How long did all that take?
It was about a 12-14 month process.
She goes on to describe the lengthy process she and her three counterparts underwent, to pick out what was important from the Standards, to figure out how to condense the learning for teachers across the state, and ultimately to fine-tune the language in order to ensure the seminars communicated effectively to novice teachers and expert teachers alike. Their goal was basically to condense their months and months of struggling with Common Core into six days of effective, reliable 8:00 to 4:00 training.
Were you a fan of Common Core at the time?
You know, there was never a time that I was not a fan of it.
So you’re still a fan, even after all that?
Newton’s enthusiastic response to Common Core hasn’t just lasted through her own difficulties grappling with it. She also has seen firsthand her share of other teachers’ struggles, from the perspective of her central office work.
Seeing Common Core implementation from central office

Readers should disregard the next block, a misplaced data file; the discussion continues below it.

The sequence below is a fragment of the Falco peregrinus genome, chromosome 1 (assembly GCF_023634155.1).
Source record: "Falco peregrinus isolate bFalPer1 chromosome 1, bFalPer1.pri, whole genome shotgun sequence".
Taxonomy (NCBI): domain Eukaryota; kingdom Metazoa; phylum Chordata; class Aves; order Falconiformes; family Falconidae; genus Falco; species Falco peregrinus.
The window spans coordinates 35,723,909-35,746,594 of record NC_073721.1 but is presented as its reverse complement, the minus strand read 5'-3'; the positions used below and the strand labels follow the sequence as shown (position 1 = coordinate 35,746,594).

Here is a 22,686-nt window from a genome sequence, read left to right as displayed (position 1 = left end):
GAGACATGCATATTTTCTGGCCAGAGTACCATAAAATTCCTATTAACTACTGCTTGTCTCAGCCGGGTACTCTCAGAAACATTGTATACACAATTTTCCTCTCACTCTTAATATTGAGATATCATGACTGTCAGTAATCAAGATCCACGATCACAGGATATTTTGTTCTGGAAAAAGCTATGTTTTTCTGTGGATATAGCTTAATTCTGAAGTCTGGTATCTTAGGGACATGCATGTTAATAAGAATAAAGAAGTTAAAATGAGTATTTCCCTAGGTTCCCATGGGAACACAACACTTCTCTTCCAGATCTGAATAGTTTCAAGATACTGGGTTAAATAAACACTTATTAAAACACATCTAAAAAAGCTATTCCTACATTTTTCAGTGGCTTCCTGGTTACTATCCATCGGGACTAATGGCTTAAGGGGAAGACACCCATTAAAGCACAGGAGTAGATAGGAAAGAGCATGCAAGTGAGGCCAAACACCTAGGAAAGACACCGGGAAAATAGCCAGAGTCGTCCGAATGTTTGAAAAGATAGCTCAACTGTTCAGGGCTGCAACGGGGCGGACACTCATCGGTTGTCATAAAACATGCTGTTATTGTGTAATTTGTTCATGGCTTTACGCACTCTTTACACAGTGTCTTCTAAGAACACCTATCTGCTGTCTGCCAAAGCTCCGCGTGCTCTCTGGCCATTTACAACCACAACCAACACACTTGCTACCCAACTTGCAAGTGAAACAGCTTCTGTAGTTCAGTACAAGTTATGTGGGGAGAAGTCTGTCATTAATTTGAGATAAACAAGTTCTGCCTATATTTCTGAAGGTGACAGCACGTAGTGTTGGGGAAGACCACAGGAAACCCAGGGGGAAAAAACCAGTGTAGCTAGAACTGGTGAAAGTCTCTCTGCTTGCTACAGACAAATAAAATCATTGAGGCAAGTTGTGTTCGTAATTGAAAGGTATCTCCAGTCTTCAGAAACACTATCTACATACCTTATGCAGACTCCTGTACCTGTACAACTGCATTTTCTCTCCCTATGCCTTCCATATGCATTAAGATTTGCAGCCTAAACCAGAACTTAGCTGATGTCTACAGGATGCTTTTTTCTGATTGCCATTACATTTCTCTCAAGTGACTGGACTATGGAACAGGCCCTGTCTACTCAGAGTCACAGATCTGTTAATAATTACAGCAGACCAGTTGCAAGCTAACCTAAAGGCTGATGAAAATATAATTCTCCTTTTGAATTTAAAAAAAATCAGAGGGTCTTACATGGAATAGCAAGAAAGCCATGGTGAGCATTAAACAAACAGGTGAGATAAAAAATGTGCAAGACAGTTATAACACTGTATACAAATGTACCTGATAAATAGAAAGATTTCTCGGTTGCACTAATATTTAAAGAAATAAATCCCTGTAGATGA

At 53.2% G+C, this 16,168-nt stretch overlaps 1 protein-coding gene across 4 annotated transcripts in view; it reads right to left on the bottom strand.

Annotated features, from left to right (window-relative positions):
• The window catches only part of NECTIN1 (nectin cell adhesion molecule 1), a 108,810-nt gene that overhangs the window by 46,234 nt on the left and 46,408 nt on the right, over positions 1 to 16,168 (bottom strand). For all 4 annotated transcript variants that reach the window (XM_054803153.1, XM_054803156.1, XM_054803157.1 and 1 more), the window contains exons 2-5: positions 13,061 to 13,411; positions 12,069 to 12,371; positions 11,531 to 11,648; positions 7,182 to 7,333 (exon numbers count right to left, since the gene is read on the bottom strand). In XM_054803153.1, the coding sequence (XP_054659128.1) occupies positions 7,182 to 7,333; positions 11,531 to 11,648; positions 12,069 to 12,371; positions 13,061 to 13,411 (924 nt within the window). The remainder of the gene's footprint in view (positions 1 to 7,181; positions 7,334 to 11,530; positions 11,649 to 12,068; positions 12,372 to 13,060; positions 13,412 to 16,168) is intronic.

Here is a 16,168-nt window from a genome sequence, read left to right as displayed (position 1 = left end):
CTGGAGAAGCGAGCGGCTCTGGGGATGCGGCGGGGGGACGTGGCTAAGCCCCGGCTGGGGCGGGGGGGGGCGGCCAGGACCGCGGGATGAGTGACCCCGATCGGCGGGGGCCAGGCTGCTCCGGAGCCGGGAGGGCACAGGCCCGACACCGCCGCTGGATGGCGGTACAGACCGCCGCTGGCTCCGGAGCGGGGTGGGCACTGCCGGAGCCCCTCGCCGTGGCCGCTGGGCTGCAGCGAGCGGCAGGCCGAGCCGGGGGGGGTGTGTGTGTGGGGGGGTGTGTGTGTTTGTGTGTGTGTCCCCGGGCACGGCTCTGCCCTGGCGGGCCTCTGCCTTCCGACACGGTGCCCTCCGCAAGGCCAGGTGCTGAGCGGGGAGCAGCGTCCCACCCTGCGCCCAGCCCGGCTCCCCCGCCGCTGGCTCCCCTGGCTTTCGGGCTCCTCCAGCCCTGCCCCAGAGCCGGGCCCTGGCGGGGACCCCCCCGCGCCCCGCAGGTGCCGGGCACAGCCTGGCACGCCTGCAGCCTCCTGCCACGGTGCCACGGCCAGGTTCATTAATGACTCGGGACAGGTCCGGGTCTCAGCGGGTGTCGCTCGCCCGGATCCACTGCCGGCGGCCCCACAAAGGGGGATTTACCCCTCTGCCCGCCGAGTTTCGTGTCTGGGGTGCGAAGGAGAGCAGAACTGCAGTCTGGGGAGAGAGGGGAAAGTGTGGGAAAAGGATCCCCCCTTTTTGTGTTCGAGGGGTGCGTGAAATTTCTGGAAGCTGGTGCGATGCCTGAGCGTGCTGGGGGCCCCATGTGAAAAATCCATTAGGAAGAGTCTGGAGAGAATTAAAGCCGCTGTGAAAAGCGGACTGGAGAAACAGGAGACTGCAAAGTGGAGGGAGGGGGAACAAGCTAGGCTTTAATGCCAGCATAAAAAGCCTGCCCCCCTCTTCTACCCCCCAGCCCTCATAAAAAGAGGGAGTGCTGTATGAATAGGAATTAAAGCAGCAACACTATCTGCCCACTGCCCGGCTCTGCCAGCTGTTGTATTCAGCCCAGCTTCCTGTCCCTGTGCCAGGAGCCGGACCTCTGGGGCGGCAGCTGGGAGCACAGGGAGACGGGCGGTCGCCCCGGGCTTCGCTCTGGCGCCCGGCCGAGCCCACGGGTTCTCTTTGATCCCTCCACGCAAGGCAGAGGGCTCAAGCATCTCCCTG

“You wouldn’t believe all the different levels.”
One widespread concern about Common Core from inside the world of education has been the lack of consistent implementation. Each district has had to make choices about how to spend training funds the past few years, and mixed signals from Jackson has resulted in a statewide patchwork of districts at varying levels of success. But according to Newton, it’s more extensive than that. Many singular districts have trouble maintaining consistent implementation within their own schools.
They’re seeing a lot of disconnect with different schools as far as how much training each school has received.
At one school, she says, one department of teachers, finding themselves behind their colleagues, frantically asked for central office’s help in getting up to speed.